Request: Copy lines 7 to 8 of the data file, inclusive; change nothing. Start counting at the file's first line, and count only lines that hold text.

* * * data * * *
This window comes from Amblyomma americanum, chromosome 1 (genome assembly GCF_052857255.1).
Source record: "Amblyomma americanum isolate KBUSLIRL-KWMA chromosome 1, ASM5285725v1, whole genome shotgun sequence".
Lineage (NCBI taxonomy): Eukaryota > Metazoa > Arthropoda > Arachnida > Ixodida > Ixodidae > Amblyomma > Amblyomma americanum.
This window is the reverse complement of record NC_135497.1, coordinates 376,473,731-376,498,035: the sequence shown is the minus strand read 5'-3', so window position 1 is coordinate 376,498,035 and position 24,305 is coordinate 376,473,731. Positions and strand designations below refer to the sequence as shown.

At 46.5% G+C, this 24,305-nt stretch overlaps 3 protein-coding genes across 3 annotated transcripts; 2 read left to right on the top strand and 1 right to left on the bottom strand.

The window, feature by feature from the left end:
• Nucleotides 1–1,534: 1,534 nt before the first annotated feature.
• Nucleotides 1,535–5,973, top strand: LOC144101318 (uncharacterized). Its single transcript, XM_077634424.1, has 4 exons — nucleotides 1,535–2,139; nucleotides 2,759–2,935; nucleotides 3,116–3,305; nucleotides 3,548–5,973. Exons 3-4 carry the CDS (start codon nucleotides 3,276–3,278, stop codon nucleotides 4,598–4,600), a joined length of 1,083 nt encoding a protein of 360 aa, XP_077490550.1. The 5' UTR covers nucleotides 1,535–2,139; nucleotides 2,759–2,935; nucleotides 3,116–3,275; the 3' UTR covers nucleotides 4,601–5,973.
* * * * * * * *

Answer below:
• Nucleotides 1–1,534: 1,534 nt before the first annotated feature.
• Nucleotides 1,535–5,973, top strand: LOC144101318 (uncharacterized). Its single transcript, XM_077634424.1, has 4 exons — nucleotides 1,535–2,139; nucleotides 2,759–2,935; nucleotides 3,116–3,305; nucleotides 3,548–5,973. Exons 3-4 carry the CDS (start codon nucleotides 3,276–3,278, stop codon nucleotides 4,598–4,600), a joined length of 1,083 nt encoding a protein of 360 aa, XP_077490550.1. The 5' UTR covers nucleotides 1,535–2,139; nucleotides 2,759–2,935; nucleotides 3,116–3,275; the 3' UTR covers nucleotides 4,601–5,973.